View Full Version : Correct Sequencing of Aikido Techniques?
AikiWeb Sponsored Links
Place your Aikido link here for only $10!
03-02-2014, 06:10 PM
I am trying to get my head around the correct sequencing of the techniques in Aikido. Is it right to say that these are meant to be in a Japanese numeric order that is translated to an English numeric order? The list that I have goes like this, but I am not sure that I have the actual order of techniques correct. I apologise if the spelling is not correct as I am trying to work from memory. My thoughts are that I have 1-6 correct, but I think the order of 7-10 is not correct. Any help would be appreciated!
Also to add, is there a uniform description in a few words of each of the techiques. Such as Techinage being "Heaven and Earth Projection" for example?
03-02-2014, 06:30 PM
Any sequence beyond ikkyo, nikkyo, sankyo, yonkyo, kokyo is arbitrary within each style/school's pedagogy and in some there is no "sequence."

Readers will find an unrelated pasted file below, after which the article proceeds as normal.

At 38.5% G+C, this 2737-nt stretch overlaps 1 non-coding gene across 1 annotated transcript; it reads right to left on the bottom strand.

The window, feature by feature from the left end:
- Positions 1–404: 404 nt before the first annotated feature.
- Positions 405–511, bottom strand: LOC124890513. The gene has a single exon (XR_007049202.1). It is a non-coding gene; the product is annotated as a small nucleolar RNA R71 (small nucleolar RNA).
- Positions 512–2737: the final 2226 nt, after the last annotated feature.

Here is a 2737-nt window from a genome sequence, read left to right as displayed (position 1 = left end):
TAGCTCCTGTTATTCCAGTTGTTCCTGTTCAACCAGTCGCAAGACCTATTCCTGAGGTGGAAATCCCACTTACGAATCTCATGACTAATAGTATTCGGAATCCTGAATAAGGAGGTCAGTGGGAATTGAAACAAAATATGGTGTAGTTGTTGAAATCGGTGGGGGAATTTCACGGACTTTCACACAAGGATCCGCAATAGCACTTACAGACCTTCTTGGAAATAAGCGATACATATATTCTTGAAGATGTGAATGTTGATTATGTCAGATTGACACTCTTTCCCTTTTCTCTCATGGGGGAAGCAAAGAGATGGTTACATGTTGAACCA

I believe I answered this in another thread, did I not? This "sequence", if it exists, is specific to your dojo. Ask your sensei.
03-02-2014, 08:48 PM
Thankyou, I looked up the Japanese translations of the english numerics 1 through to 10 and got more confused as I could not see a correlation, as I formerly beleived that Ikkyo meant one and so forth!
03-02-2014, 10:52 PM
As said before, the "locks" are "numbered", ikkyo meaning first technique up to gokyo, meaning 5th. You may be confused because sometimes different words are used for the position, ie 4 is shi where 4th is Yon? hence yonkyo. Some schools will also have a 6th technique, rokyo which others schools may call hiji kime osae (an elbow pin). I believe some schools even count up to nine locks, Kukyo!
But the others you name are merely descriptive names and have nothing to do with numbering eg. Iriminage = entering throw.
See: http://en.wikipedia.org/wiki/Aikido_techniques#Techniques For a description of some common names, but don't be surprised if the terminology varies a little in your dojo. Funny thing is having been around a while and studied a few styles, you get to know what the parts of the words mean, and generally can work out what the name means even if its not what you call it in your dojo.
03-03-2014, 04:10 AM
Btw, I think you mean shiho-nage, not shio-nage. Shio-nage means salt through (like they do before the start of a sumo match, I suppose)
vBulletin Copyright © 2000-2012 Jelsoft Enterprises Limited